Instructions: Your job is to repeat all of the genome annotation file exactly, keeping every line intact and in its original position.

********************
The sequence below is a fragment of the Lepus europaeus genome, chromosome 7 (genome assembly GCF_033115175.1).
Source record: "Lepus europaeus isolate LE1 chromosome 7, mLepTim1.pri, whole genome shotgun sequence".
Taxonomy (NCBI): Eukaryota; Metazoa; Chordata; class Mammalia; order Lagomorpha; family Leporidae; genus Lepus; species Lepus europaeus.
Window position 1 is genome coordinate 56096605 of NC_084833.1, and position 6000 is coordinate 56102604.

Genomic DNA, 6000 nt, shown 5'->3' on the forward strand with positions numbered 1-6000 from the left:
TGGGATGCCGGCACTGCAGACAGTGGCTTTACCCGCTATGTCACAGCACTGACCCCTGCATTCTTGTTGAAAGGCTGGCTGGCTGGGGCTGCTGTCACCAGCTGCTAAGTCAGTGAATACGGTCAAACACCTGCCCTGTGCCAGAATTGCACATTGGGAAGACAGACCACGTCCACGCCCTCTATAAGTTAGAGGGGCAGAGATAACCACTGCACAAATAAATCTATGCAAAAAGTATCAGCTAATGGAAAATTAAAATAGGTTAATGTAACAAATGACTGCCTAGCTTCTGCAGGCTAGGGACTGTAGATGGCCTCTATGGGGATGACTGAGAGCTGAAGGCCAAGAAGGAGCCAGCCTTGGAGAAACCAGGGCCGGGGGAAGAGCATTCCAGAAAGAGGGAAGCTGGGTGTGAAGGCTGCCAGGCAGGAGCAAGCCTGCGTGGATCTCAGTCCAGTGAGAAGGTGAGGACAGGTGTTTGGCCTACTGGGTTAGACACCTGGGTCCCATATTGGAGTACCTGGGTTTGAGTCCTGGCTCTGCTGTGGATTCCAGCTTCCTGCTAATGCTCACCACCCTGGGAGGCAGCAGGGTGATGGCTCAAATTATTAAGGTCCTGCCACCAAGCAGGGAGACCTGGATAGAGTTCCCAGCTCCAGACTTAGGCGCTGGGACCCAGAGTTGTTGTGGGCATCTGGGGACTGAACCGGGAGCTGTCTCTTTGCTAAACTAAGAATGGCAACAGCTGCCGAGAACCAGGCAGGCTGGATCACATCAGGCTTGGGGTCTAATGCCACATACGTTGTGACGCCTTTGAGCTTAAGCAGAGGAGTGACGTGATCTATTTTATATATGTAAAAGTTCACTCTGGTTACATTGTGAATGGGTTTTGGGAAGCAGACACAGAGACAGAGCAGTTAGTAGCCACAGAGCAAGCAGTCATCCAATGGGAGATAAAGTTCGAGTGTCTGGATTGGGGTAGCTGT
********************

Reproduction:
The sequence below is a fragment of the Lepus europaeus genome, chromosome 7 (genome assembly GCF_033115175.1).
Source record: "Lepus europaeus isolate LE1 chromosome 7, mLepTim1.pri, whole genome shotgun sequence".
Taxonomy (NCBI): Eukaryota; Metazoa; Chordata; class Mammalia; order Lagomorpha; family Leporidae; genus Lepus; species Lepus europaeus.
Window position 1 is genome coordinate 56096605 of NC_084833.1, and position 6000 is coordinate 56102604.

Genomic DNA, 6000 nt, shown 5'->3' on the forward strand with positions numbered 1-6000 from the left:
TGGGATGCCGGCACTGCAGACAGTGGCTTTACCCGCTATGTCACAGCACTGACCCCTGCATTCTTGTTGAAAGGCTGGCTGGCTGGGGCTGCTGTCACCAGCTGCTAAGTCAGTGAATACGGTCAAACACCTGCCCTGTGCCAGAATTGCACATTGGGAAGACAGACCACGTCCACGCCCTCTATAAGTTAGAGGGGCAGAGATAACCACTGCACAAATAAATCTATGCAAAAAGTATCAGCTAATGGAAAATTAAAATAGGTTAATGTAACAAATGACTGCCTAGCTTCTGCAGGCTAGGGACTGTAGATGGCCTCTATGGGGATGACTGAGAGCTGAAGGCCAAGAAGGAGCCAGCCTTGGAGAAACCAGGGCCGGGGGAAGAGCATTCCAGAAAGAGGGAAGCTGGGTGTGAAGGCTGCCAGGCAGGAGCAAGCCTGCGTGGATCTCAGTCCAGTGAGAAGGTGAGGACAGGTGTTTGGCCTACTGGGTTAGACACCTGGGTCCCATATTGGAGTACCTGGGTTTGAGTCCTGGCTCTGCTGTGGATTCCAGCTTCCTGCTAATGCTCACCACCCTGGGAGGCAGCAGGGTGATGGCTCAAATTATTAAGGTCCTGCCACCAAGCAGGGAGACCTGGATAGAGTTCCCAGCTCCAGACTTAGGCGCTGGGACCCAGAGTTGTTGTGGGCATCTGGGGACTGAACCGGGAGCTGTCTCTTTGCTAAACTAAGAATGGCAACAGCTGCCGAGAACCAGGCAGGCTGGATCACATCAGGCTTGGGGTCTAATGCCACATACGTTGTGACGCCTTTGAGCTTAAGCAGAGGAGTGACGTGATCTATTTTATATATGTAAAAGTTCACTCTGGTTACATTGTGAATGGGTTTTGGGAAGCAGACACAGAGACAGAGCAGTTAGTAGCCACAGAGCAAGCAGTCATCCAATGGGAGATAAAGTTCGAGTGTCTGGATTGGGGTAGCTGT